Further objects, features and advantages of the present invention over the prior art will become apparent from the detailed description of the drawings, which follow, when considered with the attached figures.
The objects and features of the invention noted above are explained in more detail with reference to the drawings, in which like reference numerals denote like elements, and in which:
FIG. 1 is a longitudinal, cross-sectional view of the lure of the present invention in the rest position;
FIG. 2 is a longitudinal cross-sectional view of the lure of the present invention in the tension position; and
FIG. 3 is a cross-sectional view of the lure of the present invention along the line 3--3 of FIG. 2.
FIG. 1 illustrates the lure 10 of the present invention in the first or rest position. In a preferred form, and as illustrated in FIG. 1, the lure 10 comprises a body 20, a sound chamber 30, two balls 40, a wire harness 50, and a balance weight 60. In use, the lure 10 also comprises hooks 100, a line 110, and rings 120 which attach the hooks 100 to the harness 50.
The body 20 has an elongated shape and includes a front end 22, a rear end 24, a top 26, and a bottom 28. The body 20 may be cast in a mold, made from two halves or manufactured from solid stock. The body 20 is preferably comprised of a high density foam, but may also be made of other materials such as plastic or wood. The high density foam is the preferred material because of its ability to enhance the emission of the sound produced.
The body 20 further has a sound chamber 30 contained therein. The sound chamber 30 is tubular in shape and positioned within the lure 10 to extend longitudinally in the body 20 through the majority of its length. The sound chamber 30 preferably has a cylindrical chamber wall 32, a front end 34, and a rear end 36. The front end 34 of the sound chamber 30 has a front striker plate 35 which may take the form of a disk secured to the wall 32. The rear end 36 of the sound chamber 30 has a rear striker surface 37. The front striker plate 35 and the rear striker surface 37 are preferably made of steel or of another type of metal to maximize the level of sound produced during use. The chamber wall 32 of the sound chamber 30 may be made of the same material that comprises the front and rear striker plates 35, 37, but may be made of a different material if so desired. In the preferred embodiment, the tubular sound chamber 30 is cylindrical in shape.
The lure 10 further has at least one striking element which is preferably in the form of a metal ball 40. In the preferred embodiment, as illustrated in FIGS. 1 and 2, two balls 40 may perform the function of the striking element. The balls 40 are positioned within the tubular sound chamber 30 and are both of a diameter slightly less than the diameter of the cylindrical sound chamber wall 32 to enable the balls 40 to move within the chamber 30 during use (see FIG. 3 in particular). The balls 40 are preferably made of steel or some other metal in an effort to enhance their noise producing and weight distributing abilities. It is understood that the striking element (or elements) need not have a ball shape, but could be of any shape capable of moving about within the sound chamber 30. However, a ball shape is used in the preferred embodiment because of its ease of movement within the chamber 30. It should also be understood that the chamber 30 could be of a different shape. The chamber 30 could be rectangular or some other shape, instead of cylindrical, if so desired. However, in the preferred embodiment the sound chamber 30 is cylindrical because a cylindrical shape has been found to provide the best sound emitting qualities.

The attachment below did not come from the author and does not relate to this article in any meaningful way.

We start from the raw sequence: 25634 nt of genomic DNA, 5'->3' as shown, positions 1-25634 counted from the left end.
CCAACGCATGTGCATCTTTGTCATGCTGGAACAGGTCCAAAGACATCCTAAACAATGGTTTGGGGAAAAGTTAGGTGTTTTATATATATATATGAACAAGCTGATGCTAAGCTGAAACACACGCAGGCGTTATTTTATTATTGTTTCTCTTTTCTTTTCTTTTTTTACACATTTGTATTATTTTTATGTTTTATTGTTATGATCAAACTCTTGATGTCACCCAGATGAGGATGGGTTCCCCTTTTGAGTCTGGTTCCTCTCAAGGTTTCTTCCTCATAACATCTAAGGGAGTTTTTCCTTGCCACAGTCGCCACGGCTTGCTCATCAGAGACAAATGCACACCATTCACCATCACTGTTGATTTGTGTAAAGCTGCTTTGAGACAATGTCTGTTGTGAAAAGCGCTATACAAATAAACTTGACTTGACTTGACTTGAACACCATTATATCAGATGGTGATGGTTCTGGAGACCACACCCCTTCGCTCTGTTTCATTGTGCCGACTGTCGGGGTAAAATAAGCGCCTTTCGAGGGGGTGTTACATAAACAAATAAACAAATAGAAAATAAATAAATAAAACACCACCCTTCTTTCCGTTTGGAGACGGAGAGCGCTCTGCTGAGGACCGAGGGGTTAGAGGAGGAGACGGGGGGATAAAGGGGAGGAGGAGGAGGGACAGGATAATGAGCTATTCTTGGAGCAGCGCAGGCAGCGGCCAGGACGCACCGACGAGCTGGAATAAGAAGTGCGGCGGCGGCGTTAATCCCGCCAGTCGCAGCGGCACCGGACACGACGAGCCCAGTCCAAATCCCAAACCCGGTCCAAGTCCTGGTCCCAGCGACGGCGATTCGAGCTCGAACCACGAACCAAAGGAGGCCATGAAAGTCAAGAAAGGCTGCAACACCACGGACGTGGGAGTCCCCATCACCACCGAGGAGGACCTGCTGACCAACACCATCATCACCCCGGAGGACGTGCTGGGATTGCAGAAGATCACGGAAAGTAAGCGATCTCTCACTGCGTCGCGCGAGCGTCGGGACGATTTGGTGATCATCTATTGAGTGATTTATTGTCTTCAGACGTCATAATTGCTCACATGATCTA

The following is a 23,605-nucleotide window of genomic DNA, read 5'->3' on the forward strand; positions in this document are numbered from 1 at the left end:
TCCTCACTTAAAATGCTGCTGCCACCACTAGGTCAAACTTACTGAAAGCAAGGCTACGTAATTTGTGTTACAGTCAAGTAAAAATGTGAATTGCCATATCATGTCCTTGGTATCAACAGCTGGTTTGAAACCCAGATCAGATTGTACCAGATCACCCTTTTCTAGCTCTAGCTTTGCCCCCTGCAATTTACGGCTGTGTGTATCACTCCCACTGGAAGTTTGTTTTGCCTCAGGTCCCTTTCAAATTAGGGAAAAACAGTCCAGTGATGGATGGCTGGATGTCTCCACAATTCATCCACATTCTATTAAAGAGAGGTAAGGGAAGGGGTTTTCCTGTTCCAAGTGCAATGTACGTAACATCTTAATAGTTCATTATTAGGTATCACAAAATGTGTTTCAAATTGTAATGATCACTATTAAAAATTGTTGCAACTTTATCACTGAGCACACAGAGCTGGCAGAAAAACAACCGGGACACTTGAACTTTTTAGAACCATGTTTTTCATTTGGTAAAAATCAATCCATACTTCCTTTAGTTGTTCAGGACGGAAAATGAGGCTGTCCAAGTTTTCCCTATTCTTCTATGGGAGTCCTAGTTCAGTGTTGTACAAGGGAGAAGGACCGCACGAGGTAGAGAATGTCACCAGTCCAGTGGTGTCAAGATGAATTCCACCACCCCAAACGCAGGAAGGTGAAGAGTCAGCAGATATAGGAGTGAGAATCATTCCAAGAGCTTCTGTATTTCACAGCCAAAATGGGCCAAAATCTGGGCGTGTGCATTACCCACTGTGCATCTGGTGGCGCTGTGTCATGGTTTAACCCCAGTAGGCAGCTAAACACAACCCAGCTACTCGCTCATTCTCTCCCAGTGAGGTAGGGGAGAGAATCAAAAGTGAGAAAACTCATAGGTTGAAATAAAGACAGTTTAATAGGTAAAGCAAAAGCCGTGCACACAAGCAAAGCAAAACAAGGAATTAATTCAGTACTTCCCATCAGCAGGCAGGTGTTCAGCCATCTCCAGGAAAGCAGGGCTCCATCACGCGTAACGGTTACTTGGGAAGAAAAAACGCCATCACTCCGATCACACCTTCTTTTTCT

The wire harness 50 may take the form of a wire 51 bent in a desired arrangement and largely embedded in the body 20 of the lure 10. Preferably, the wire 51 is bent to provide a front line tie 52, located at the front end 22 of the body 20, a bottom hook hanger 54, located at the bottom 28 of the body 20, and a rear hook hanger 56 located at the rear end 24 of the body 20. In use, the front line tie 52 has a fishing line 110 tied to it and the bottom and rear hook hangers 54, 56 each retain a hook 100 through the use of a ring 120. The wire harness 50 is also useful during the formation of the lure 10 by holding parts which form the sound chamber 30 in the proper positions during the formation of the lure body 20 through a molding process. It is to be understood that the lure 10 need not include the wire harness 50 but could instead have other means, known in the art, capable of providing adequate line tie and hook attachments substituted therefor.
The balance weight 60 is located at the rear end 36 of the sound chamber 30 and is secured to the wall 32. The balance weight 60 assists in achieving the desired orientation of the lure 10 in the water 130 in its rest position (FIG. 1). The angle of the longitudinal axis of the lure 10 in the rest position is preferably in the range of 45 to 80 degrees. The balance weight 60, in the preferred form of the invention, has a front side 62 which faces the interior of the sound chamber 30 and provides the rear striker surface 37. The balance weight 60 is preferably constructed of steel or another metal in order to maximize its ability to produce sound and act as a weight. It is to be understood that the balance weight 60 need not be an individual element but may take any form capable of making the rear end 24 of the lure 10 heavier to achieve the desire orientation of the lure 10 in the rest position.
The hooks 100 can be of any suitable type. In the preferred embodiment, the lure 10 has two hooks 100. The hooks 100 may attached to the lure 10 at the bottom and rear hook hangers 54, 56 formed by the wire harness 50. The hooks 100 are preferably attached to the hook hangers 54, 56 by the wire rings 120.
As illustrated in FIG. 1, the lure 10 normally floats in the water 130 with its longitudinal axis inclined with respect to the surface of the water 135. The rear end 24 of the body 20 of the lure 10 is below the surface of the water 135 and the front end 22 of the body 20 of the lure 10 is above the surface of the water 135. The preferred angle of orientation of the lure 10 with respect to the surface of the water 135 in the rest position is 45°-80°.